The candidates in the Labour Party's leadership race have been instructed to refrain from giving any comments to the media or else face disqualification. The MLP's vigilance and discipline board has decided to muzzle those that are planning to contest the upcoming leadership election - at least for the time being, it was learnt yesterday.

In a letter ironically dated April 1, Joseph Falzon, the chairman of Labour's internal electoral commission, recently set up to oversee the contest, says he had been instructed by the chairmen of the disciplinary, vigilance and appeals boards to inform "whoever somehow showed an interest to contest a leadership post" not to give any comments to the media.

"I've also been instructed by the same chairmen to inform you that whoever fails to abide by these instructions will be disqualified from submitting his nomination once these nominations are open," Mr Falzon wrote.

The stand contradicts a previous unanimous decision by the same commission not to stop any of the candidates from giving interviews and comes after three of the main contenders, Joseph Muscat, Michael Falzon and Evarist Bartolo, have already announced their intentions and were given extensive media coverage.

To complicate matters, a fourth contender, Marie Louise Coleiro Preca, said yesterday she would still go ahead with her announced press conference today, in which she will officially launch her candidacy, despite the media ban.

"I cleared the matter with the commission," she said when contacted yesterday. "So far, I have not confirmed my interest in the leadership race in a definitive way. There has only been speculation so far, so the directive does not apply to me. I will declare that interest tomorrow (today) after which I will then be bound by the commission's decision."

Ms Coleiro Preca has been reluctant to commit herself and hardly gave any comments on the matter from the beginning.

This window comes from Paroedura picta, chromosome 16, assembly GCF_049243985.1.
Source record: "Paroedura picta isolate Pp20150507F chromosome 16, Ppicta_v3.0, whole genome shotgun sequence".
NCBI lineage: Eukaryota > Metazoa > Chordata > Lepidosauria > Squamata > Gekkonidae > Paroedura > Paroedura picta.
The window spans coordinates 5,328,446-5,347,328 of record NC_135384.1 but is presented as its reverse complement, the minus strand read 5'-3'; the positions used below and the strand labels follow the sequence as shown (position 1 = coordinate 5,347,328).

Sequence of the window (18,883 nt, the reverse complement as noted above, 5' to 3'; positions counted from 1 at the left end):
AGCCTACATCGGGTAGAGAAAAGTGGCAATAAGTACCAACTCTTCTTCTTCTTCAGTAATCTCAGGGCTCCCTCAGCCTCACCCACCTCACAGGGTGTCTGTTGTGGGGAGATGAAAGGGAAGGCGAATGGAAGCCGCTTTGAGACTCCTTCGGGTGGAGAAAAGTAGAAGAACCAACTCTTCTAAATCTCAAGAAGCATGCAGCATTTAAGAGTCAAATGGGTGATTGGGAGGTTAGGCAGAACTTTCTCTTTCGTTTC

The other likely contender who has yet to put his name to the race officially, George Abela, on the other hand told Radio 101 he protested against the commission's directive, telling the radio interviewer that it would amount to an advantage to candidates who have already declared their candidature.

He also complained about the fact that the commission is considering whether he qualifies to contest the election given that he is not a party delegate. Dr Abela noted that there had been no such objections when he stood for deputy leader in 1992.

So far he has been ambivalent about his intentions to contest, saying only that he will announce his decision at the appropriate time, while calling for a level playing field for all the candidates.

His bid comes with considerable controversy as he has been at loggerheads with the party's administration for years, especially after quitting his post before the premature general election in 1998. Even recently, in fact, speaking on Xarabank, MLP general secretary Jason Micallef indicated he did not welcome Dr Abela's interest in the leadership post.

The commission's letter says that the "terms of reference" (in relation to the electoral process) will be finalised this week. Party insiders said the final decision on the terms of reference was expected to be taken last night, which means they could be made public today. The Times contacted Mr Falzon asking whether it was fair to impose a media ban now that three candidates had already made use of it to launch their campaign. However, he would not comment on the matter, saying that these "were internal party matters".

None of the three candidates, however, appeared to favour the idea of the media ban. Deputy leader Michael Falzon said he disagreed, adding he is prepared to abide by "any decision the party takes".

"It's not a final decision yet... I agree that there should be some rules which ensure fairness," he said.

Similarly, Dr Muscat said he thinks all candidates should be allowed to express their views freely on any media. "I trust that each and every one of the candidates wants the best for the party," he said, adding, like Dr Falzon, that he would abide by the rules laid down by the competent bodies. Mr Bartolo was more cautious, saying he would wait for the commission to issue the terms of reference and react later.

In the meantime, Labour MP An─ílu Farrugia has said he is considering contesting either the leader or the deputy leader's post.

Independent journalism costs money. Support Times of Malta for the price of a coffee.

Support Us